Friday, May 23, 2008
It takes a town to raise a child
“What is the best thing about your school year?” I casually asked my younger daughter, Namita. She looked at me with a smile and said, “Everything,” making me realize it takes every aspect of the school and town to help a child thoroughly enjoy a school year.
You know children are enjoying an activity when they are eager to get ready, be it early morning on a weekend or weekday. Namita can’t wait to get up early for her Friday morning chess class or weekend chess tournaments. We thank David West for that – a composed person who can handle crowds of children with ease. He is also helpful to us parents (with challenged memory power), reminding us of the chess events, and he even registers our child once we say we can attend. We can’t miss an opportunity when it is made so easy! The least we can do is to drive our child to the tournaments. There are also wonderful parents like those of Rholee Xu, who are willing to carpool to the chess events.
I must admit I have sometimes secretly wished for the clouds to thicken and rain to pour especially when it comes to chauffeuring my child to soccer practice after a hectic day at work. My older daughter Anagha picked travel soccer; I remember asking her repeatedly, “Are you sure you want to do this?” each time crossing my fingers hoping she would back out. Much to my dismay she said yes, and she hasn’t changed her mind yet; this is her second season. Perhaps it is her true love for the sport that compels her to keep an almost perfect attendance despite a string of losses. Over time, our friends in Carlisle have made it easy; Monica Chen’s family carpools with us, easing the burden of twice-a-week practice sessions and out-of-town games.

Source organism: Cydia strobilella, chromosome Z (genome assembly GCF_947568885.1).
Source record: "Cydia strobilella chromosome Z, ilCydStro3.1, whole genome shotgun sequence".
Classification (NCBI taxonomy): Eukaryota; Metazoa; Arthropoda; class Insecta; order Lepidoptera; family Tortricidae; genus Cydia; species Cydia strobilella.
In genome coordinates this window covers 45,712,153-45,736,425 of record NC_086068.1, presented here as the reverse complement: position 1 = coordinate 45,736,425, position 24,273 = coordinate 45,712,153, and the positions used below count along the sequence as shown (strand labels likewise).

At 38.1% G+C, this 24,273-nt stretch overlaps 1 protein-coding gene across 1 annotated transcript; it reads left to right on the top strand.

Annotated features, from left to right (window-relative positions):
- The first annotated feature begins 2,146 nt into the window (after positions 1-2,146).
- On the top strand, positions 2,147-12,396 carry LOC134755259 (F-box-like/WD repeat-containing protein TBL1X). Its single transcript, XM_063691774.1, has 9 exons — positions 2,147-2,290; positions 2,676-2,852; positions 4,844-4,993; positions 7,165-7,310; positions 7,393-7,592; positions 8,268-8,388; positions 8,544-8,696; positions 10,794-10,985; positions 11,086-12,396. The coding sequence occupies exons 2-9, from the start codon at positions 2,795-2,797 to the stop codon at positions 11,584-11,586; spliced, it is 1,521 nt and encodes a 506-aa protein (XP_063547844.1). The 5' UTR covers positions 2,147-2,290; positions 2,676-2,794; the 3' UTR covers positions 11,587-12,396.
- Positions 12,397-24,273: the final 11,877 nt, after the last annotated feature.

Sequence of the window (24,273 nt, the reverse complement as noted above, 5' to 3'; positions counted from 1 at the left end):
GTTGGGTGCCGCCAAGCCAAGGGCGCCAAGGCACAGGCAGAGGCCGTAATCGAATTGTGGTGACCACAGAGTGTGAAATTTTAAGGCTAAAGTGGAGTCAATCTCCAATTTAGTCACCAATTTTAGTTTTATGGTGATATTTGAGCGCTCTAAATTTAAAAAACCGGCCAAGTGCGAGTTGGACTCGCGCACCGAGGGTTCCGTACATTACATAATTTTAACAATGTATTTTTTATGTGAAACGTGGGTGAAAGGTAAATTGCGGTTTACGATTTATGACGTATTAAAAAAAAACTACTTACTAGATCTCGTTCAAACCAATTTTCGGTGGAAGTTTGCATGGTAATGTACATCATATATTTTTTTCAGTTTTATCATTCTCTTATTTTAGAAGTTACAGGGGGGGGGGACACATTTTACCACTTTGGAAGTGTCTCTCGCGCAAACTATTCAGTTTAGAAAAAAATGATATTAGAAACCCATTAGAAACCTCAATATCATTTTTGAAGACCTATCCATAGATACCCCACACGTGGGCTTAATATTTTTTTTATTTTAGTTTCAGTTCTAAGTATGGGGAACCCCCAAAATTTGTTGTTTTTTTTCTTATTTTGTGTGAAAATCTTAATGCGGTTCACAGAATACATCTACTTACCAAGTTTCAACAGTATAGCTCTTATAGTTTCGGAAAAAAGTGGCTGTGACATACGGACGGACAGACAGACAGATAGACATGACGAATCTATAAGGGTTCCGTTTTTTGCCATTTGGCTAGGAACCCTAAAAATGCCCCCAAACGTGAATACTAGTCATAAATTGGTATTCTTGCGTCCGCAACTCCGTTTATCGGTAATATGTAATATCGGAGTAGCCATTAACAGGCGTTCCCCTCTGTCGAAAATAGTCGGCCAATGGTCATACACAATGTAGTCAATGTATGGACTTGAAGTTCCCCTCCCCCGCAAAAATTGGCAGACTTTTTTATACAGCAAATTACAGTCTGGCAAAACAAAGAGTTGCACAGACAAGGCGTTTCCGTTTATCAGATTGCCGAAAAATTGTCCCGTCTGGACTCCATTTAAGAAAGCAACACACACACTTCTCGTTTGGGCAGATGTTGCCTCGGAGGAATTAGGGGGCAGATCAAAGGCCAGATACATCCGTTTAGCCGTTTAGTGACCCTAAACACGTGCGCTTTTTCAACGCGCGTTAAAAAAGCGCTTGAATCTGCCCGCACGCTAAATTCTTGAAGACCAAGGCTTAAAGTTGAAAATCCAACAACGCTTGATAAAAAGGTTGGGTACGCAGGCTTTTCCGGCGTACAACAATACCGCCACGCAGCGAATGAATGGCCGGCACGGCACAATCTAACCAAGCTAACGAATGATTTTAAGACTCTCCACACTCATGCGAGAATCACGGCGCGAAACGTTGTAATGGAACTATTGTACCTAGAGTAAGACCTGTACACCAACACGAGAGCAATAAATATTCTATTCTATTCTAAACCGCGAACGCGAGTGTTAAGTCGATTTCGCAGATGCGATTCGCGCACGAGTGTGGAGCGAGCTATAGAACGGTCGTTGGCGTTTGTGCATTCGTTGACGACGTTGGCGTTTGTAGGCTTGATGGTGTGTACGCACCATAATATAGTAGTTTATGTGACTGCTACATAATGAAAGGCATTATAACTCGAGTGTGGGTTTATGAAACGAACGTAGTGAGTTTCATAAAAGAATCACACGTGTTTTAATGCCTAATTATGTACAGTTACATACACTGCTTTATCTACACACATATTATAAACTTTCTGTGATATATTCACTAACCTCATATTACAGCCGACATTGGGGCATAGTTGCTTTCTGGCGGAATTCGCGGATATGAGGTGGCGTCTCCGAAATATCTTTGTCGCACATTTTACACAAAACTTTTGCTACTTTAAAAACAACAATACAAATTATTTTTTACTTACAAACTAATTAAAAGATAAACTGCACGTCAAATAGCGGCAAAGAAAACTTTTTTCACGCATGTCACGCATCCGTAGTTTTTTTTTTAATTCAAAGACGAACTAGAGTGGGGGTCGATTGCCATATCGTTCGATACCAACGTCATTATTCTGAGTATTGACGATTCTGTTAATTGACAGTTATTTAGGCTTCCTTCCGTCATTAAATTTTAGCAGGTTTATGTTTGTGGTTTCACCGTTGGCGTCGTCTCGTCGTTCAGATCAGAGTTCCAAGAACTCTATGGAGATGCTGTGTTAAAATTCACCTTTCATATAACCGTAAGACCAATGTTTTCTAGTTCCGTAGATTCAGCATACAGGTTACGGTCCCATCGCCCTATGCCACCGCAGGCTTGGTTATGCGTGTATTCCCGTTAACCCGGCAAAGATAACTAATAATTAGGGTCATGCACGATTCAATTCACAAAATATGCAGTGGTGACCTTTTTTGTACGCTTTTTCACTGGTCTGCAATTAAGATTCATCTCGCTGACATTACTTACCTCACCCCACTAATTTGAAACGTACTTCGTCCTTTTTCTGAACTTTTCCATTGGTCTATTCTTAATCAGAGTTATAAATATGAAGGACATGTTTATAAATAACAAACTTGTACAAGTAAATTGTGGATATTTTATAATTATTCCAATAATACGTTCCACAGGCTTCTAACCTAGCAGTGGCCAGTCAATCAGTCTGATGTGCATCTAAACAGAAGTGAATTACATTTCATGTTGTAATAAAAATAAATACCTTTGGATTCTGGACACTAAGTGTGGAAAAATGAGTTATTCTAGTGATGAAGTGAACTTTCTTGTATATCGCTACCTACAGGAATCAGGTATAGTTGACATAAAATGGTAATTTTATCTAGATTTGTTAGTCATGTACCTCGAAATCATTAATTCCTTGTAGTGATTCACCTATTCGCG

Namita plays in-town soccer, which is less stressful because no travel is involved. Her coach, David Massicott, a father with three daughters, handles the demands of these young and vibrant players with ease. No player wants to be the goalie; we appreciate his negotiation skills as he gives each child a fair chance at all positions. Most importantly the snacks and extra water bottles that the coach’s wife, Tricia Massicott, brings, show that they genuinely care for each of their players.
In everything that Anagha has participated in, this school year – the math league, writer’s guild, yearbook, or student council – she has shared her insights with me, like her thoughts on why Carlisle Math Leagues always secure the last or second-to-last position and events that happen at school dances. Listening to my preteen’s new breadth of analysis and knowing that she is invariably learning from people she crosses paths with adds pressure for me to pay attention to my words and actions. There may be a child out there trying to emulate me or judge my reaction, even if it is just for a second. ∆
© 2008 The Carlisle Mosquito